"A gyro’'s primary attribute, its ability to safely fly low and slow, makes it an ideal vehicle for chasing feral hogs around Florida bayheads but its inherent inefficiency – wings going 500 mph while the rest of it goes 50 mph, makes it as useful as an item of transportation as a rowboat." – C. Beaty

OK, after reading that, I decided to do a quick calculation of how many mph the tips of my 28' rotor are going at any certain rotor rpm. The interesting coincidence is that, for a 28-ft-diameter rotor, mph is almost exactly the same number as rrpm!

28π (feet per rev) x 60 (min/hr) = 5278 ft (per rpm per hour). There are 5280 ft in a mile, for those non-US folks reading this. So when I have 325 rrpm (typical), my blade tips are going just about 325 mph.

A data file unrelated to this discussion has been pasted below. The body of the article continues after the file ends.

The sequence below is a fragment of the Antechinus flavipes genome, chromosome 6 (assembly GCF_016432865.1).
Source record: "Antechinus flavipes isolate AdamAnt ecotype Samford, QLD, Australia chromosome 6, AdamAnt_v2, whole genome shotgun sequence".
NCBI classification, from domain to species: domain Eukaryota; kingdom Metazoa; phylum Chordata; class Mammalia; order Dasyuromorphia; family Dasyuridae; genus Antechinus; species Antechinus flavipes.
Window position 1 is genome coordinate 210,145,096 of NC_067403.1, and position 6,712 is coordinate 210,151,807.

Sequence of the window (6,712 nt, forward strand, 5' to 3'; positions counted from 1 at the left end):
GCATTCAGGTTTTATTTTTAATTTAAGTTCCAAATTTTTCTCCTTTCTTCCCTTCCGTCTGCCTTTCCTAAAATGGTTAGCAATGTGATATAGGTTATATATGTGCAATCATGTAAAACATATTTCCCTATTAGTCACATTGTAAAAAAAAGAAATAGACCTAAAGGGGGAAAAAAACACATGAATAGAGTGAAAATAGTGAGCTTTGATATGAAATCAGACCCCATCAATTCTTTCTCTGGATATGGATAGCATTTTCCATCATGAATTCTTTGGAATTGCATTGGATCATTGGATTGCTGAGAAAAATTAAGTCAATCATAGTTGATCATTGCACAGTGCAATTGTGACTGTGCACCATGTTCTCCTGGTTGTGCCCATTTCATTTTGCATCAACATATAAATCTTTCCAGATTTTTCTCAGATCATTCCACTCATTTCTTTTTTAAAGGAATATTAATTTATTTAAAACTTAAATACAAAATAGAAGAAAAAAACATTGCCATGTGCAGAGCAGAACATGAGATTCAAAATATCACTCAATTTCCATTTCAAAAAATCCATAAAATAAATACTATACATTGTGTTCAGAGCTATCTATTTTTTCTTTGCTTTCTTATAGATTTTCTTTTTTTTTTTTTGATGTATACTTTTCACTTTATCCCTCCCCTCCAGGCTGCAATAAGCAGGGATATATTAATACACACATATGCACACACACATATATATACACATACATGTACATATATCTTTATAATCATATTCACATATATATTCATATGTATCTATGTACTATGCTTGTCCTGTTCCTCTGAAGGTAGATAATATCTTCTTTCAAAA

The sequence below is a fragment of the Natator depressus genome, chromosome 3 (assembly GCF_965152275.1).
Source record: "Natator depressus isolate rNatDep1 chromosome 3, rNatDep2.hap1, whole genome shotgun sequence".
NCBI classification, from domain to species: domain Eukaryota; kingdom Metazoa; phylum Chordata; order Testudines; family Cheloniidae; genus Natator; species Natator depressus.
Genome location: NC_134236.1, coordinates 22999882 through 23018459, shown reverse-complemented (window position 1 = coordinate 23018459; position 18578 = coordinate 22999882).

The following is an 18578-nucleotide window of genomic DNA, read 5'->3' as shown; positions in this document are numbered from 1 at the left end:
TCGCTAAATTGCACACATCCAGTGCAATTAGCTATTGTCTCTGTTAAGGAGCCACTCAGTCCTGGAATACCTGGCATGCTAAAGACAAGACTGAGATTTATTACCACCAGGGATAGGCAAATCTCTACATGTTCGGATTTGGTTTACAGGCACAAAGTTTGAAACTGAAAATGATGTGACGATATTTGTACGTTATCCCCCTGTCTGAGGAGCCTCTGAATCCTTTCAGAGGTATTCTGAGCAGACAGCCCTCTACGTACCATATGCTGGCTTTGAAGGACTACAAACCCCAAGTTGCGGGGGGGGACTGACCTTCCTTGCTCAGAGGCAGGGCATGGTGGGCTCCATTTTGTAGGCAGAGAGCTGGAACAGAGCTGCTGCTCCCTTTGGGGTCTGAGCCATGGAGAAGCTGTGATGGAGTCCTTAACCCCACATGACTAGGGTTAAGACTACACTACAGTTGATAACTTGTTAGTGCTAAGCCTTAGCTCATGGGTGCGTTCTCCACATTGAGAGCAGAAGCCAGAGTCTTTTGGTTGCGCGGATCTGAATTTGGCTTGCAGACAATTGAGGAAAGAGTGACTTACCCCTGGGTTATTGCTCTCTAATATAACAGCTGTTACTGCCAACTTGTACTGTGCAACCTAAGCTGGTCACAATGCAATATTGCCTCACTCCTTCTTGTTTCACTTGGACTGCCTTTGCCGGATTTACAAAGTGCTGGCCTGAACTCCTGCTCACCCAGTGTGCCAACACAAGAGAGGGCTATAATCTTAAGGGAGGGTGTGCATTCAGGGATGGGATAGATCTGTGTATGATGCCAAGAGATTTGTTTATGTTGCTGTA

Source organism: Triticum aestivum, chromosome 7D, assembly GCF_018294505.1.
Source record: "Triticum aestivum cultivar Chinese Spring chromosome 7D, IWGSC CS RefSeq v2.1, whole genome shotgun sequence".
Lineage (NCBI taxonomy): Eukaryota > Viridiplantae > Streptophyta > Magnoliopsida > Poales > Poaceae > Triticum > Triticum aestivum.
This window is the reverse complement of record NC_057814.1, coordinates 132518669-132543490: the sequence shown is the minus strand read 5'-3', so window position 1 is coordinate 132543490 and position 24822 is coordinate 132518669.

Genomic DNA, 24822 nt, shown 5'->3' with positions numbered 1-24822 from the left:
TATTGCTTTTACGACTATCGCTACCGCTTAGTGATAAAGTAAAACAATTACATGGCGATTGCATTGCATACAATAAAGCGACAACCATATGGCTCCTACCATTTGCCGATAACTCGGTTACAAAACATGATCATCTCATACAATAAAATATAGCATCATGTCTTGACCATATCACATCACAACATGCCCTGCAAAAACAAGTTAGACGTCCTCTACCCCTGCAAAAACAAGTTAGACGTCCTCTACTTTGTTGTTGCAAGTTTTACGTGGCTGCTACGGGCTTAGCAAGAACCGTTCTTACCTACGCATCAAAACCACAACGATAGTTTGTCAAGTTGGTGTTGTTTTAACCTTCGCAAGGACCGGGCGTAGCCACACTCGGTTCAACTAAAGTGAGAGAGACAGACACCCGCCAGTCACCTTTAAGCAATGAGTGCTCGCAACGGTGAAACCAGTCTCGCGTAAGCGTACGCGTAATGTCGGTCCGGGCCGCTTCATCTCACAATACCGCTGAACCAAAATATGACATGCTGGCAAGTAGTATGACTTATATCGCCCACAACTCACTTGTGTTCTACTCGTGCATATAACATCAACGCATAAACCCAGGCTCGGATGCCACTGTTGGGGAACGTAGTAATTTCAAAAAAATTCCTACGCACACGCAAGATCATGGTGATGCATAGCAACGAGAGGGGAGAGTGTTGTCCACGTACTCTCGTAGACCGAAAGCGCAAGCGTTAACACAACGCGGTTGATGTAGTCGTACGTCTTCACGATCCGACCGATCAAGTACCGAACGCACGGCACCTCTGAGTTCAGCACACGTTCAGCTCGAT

OK, after reading that, I decided to do a quick calculation of how many mph the tips of my 28' rotor are going at any certain rotor rpm. The interesting coincidence is that, for a 28-ft-diameter rotor, mph is almost exactly the same number as rrpm!

28π (feet per rev) x 60 (min/hr) = 5278 ft (per rpm per hour). There are 5280 ft in a mile, for those non-US folks reading this. So when I have 325 rrpm (typical), my blade tips are going just about 325 mph.

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